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Historical archive

Norway at the forefront of extractive industries transparency efforts

Historical archive

Published under: Stoltenberg's 2nd Government

Publisher Ministry of Foreign Affairs

Minister of International Development Erik Solheim today announced that Norway will be the first Western country to fully implement the transparency principles of the Extractive Industries Transparency Initiative (EITI).

The purpose of the EITI is to encourage companies in the oil, gas and mining industries to publish what they pay to the authorities in host countries, and host countries to publish what they receive. The publication of revenue streams in a public report limits opportunities for corruption, and makes it possible to hold the authorities accountable for the use of revenues from national resources.

“Norway wants to be at the forefront of the international effort to combat corruption. Our role as a driving force in the EITI is an example of this. Until now, Norway has given the initiative financial and political support. We will now implement the EITI Principles fully. We will ourselves do what we ask other countries to do. This will enhance our credibility in the international fight against corruption in the raw materials industries,” said Minister of International Development Erik Solheim.

The Norwegian authorities, and the Norwegian oil and gas companies Statoil and Hydro have been involved in the EITI since 2003. In Norway, the taxes paid by the oil and gas industry are already made public, and Norway’s implementation of the EITI Principles and Criteria will in practice mean few changes to the relations between the industry and the state. The Ministry of Petroleum and Energy will be responsible for ensuring that the Principles and Criteria are implemented.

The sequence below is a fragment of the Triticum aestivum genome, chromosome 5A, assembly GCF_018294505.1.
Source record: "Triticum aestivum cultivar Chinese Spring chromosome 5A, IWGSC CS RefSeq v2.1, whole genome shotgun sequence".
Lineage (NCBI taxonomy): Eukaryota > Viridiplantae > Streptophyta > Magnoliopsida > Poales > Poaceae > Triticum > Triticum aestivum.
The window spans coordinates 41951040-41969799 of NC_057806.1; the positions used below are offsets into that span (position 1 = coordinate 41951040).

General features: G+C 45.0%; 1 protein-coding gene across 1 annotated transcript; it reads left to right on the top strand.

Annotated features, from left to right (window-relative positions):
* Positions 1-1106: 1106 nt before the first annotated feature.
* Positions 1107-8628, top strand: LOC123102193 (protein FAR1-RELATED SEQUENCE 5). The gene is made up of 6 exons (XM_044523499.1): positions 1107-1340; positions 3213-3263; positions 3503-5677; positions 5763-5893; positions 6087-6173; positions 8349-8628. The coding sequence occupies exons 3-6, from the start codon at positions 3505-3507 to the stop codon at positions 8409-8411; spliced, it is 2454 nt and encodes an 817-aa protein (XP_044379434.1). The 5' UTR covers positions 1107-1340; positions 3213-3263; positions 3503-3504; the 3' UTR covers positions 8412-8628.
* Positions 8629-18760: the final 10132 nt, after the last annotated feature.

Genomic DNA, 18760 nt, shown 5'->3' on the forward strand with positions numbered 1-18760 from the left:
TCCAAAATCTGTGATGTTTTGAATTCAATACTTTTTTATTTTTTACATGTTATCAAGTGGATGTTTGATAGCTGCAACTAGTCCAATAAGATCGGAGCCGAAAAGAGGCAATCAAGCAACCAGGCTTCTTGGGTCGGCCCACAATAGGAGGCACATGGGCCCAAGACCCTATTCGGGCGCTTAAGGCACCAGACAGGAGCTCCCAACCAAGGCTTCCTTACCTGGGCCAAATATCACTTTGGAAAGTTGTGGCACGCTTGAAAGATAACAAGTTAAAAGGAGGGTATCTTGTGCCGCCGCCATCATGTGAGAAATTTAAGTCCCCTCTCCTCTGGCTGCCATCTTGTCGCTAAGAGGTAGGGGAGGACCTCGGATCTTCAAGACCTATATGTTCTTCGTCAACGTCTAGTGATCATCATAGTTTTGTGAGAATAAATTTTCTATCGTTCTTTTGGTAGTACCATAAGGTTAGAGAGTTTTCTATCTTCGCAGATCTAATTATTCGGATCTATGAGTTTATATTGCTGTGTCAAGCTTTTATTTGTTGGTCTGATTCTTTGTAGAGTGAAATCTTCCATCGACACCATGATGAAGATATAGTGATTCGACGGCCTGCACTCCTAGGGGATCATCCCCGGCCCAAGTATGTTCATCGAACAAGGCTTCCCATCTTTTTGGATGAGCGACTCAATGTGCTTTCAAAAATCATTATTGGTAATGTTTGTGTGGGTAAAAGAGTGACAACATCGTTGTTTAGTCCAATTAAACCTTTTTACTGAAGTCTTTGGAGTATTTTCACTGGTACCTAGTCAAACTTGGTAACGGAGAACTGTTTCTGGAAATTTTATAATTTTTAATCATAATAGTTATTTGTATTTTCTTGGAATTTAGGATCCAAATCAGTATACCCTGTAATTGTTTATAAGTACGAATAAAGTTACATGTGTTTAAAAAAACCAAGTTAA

Mr Solheim hopes that the EITI will help to ensure that a larger proportion of the revenues generated from the world’s oil and mineral resources is used to assist the poorest people in the world.

“Many developing countries that are rich in oil, gas and other natural resources have much lower economic growth than countries without such resources. Regimes have less need of a democratic base when they have access to resource revenues, which may also be used to support instability and conflict. Paradoxically, natural resources have become a curse in many countries. The EITI’s measures to increase transparency in relation to revenue streams are part of what is needed to break this curse,” said Mr Solheim.

The EITI was launched by former British Prime Minister Tony Blair in 2002. Since then, 25 countries have joined the initiative, and large companies like ExxonMobile, ChevronTexaco, ENI, Shell, Total, BP, Statoil and Hydro are among the many private sector participants. Various NGOs, such as Transparency International and the Publish What You Pay coalition, are also involved. The EITI Board includes representatives from government, business sector and NGO representatives.

An international EITI secretariat has been established in Oslo with the support of the Norwegian authorities. It was officially opened on 26 September.

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